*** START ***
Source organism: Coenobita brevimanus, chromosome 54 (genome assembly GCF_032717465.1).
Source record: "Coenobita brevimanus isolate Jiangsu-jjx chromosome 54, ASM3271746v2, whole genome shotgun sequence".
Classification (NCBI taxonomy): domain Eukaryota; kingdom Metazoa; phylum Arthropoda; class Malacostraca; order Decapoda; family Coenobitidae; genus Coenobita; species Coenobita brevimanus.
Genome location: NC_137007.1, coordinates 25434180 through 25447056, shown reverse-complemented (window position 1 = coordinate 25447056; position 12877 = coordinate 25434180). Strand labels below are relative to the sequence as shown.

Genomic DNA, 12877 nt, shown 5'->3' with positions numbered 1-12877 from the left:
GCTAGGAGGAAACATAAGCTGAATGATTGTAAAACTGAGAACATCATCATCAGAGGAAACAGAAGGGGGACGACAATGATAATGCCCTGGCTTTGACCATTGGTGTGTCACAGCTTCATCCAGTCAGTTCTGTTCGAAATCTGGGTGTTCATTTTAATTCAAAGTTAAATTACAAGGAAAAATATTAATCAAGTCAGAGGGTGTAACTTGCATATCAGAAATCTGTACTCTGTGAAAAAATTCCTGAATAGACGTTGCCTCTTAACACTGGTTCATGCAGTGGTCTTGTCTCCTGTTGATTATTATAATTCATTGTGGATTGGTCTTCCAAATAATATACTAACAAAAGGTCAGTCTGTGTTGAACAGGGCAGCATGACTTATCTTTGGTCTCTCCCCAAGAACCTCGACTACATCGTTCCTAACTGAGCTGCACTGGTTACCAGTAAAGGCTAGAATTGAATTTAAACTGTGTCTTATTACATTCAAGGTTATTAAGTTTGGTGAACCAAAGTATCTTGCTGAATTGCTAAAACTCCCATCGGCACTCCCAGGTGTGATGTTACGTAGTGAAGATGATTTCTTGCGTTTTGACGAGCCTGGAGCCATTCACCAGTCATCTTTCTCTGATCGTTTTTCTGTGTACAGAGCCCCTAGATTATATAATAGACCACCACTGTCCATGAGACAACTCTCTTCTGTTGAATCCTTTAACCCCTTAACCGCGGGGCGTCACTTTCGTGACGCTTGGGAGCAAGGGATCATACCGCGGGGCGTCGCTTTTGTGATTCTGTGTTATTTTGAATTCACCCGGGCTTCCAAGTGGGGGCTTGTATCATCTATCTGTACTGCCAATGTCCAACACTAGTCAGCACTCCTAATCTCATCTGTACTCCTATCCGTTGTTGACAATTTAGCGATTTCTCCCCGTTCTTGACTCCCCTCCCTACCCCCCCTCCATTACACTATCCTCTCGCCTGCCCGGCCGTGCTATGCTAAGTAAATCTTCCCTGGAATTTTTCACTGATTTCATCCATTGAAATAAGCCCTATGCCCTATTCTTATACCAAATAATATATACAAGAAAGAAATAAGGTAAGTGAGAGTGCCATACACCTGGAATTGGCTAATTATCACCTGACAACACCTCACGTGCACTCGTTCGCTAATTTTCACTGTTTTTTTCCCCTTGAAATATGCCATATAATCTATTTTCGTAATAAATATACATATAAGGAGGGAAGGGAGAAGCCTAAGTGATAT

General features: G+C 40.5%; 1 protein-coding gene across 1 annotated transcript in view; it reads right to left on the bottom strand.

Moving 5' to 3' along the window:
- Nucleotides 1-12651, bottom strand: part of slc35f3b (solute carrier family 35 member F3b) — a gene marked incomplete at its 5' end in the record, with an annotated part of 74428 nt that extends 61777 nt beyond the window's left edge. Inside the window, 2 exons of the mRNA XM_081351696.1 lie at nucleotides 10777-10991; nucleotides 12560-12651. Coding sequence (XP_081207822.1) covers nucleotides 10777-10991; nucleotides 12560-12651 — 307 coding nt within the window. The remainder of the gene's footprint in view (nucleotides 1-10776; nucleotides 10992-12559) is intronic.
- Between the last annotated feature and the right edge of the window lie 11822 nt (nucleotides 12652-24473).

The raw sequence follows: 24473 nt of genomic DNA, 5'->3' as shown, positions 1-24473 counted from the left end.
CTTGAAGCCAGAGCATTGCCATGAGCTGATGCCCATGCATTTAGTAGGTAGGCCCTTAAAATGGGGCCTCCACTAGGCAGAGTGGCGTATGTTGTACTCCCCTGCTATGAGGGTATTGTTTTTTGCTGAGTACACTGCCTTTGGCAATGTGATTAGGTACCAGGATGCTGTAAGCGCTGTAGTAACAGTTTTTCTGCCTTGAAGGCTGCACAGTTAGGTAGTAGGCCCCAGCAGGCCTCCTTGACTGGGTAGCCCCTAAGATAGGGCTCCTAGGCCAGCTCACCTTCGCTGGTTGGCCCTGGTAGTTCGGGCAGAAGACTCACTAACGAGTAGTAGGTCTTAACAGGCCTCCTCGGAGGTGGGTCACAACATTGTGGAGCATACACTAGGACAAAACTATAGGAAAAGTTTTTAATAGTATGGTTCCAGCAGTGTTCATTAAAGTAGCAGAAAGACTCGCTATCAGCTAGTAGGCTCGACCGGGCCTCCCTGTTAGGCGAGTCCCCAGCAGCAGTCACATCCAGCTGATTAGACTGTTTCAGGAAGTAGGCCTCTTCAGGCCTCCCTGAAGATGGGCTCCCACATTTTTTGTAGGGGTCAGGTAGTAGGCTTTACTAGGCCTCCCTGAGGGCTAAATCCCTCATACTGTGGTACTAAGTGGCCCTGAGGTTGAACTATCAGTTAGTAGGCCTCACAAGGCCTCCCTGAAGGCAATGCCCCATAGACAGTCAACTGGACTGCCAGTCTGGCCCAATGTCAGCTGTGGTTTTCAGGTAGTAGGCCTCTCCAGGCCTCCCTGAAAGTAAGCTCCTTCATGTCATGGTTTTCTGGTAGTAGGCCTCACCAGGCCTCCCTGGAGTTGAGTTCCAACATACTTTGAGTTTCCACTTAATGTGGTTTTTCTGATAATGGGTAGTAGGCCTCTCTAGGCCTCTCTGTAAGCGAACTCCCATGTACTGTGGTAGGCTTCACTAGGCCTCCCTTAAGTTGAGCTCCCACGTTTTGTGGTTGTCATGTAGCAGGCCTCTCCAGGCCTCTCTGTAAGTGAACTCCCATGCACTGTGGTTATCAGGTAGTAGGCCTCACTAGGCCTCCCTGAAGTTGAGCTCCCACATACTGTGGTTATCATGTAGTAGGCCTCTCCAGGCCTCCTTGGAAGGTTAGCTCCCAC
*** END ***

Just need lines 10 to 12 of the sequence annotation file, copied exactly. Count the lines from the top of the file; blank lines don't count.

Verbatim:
- Between the last annotated feature and the right edge of the window lie 11822 nt (nucleotides 12652-24473).

The raw sequence follows: 24473 nt of genomic DNA, 5'->3' as shown, positions 1-24473 counted from the left end.
CTTGAAGCCAGAGCATTGCCATGAGCTGATGCCCATGCATTTAGTAGGTAGGCCCTTAAAATGGGGCCTCCACTAGGCAGAGTGGCGTATGTTGTACTCCCCTGCTATGAGGGTATTGTTTTTTGCTGAGTACACTGCCTTTGGCAATGTGATTAGGTACCAGGATGCTGTAAGCGCTGTAGTAACAGTTTTTCTGCCTTGAAGGCTGCACAGTTAGGTAGTAGGCCCCAGCAGGCCTCCTTGACTGGGTAGCCCCTAAGATAGGGCTCCTAGGCCAGCTCACCTTCGCTGGTTGGCCCTGGTAGTTCGGGCAGAAGACTCACTAACGAGTAGTAGGTCTTAACAGGCCTCCTCGGAGGTGGGTCACAACATTGTGGAGCATACACTAGGACAAAACTATAGGAAAAGTTTTTAATAGTATGGTTCCAGCAGTGTTCATTAAAGTAGCAGAAAGACTCGCTATCAGCTAGTAGGCTCGACCGGGCCTCCCTGTTAGGCGAGTCCCCAGCAGCAGTCACATCCAGCTGATTAGACTGTTTCAGGAAGTAGGCCTCTTCAGGCCTCCCTGAAGATGGGCTCCCACATTTTTTGTAGGGGTCAGGTAGTAGGCTTTACTAGGCCTCCCTGAGGGCTAAATCCCTCATACTGTGGTACTAAGTGGCCCTGAGGTTGAACTATCAGTTAGTAGGCCTCACAAGGCCTCCCTGAAGGCAATGCCCCATAGACAGTCAACTGGACTGCCAGTCTGGCCCAATGTCAGCTGTGGTTTTCAGGTAGTAGGCCTCTCCAGGCCTCCCTGAAAGTAAGCTCCTTCATGTCATGGTTTTCTGGTAGTAGGCCTCACCAGGCCTCCCTGGAGTTGAGTTCCAACATACTTTGAGTTTCCACTTAATGTGGTTTTTCTGATAATGGGTAGTAGGCCTCTCTAGGCCTCTCTGTAAGCGAACTCCCATGTACTGTGGTAGGCTTCACTAGGCCTCCCTTAAGTTGAGCTCCCACGTTTTGTGGTTGTCATGTAGCAGGCCTCTCCAGGCCTCTCTGTAAGTGAACTCCCATGCACTGTGGTTATCAGGTAGTAGGCCTCACTAGGCCTCCCTGAAGTTGAGCTCCCACATACTGTGGTTATCATGTAGTAGGCCTCTCCAGGCCTCCTTGGAAGGTTAGCTCCCAC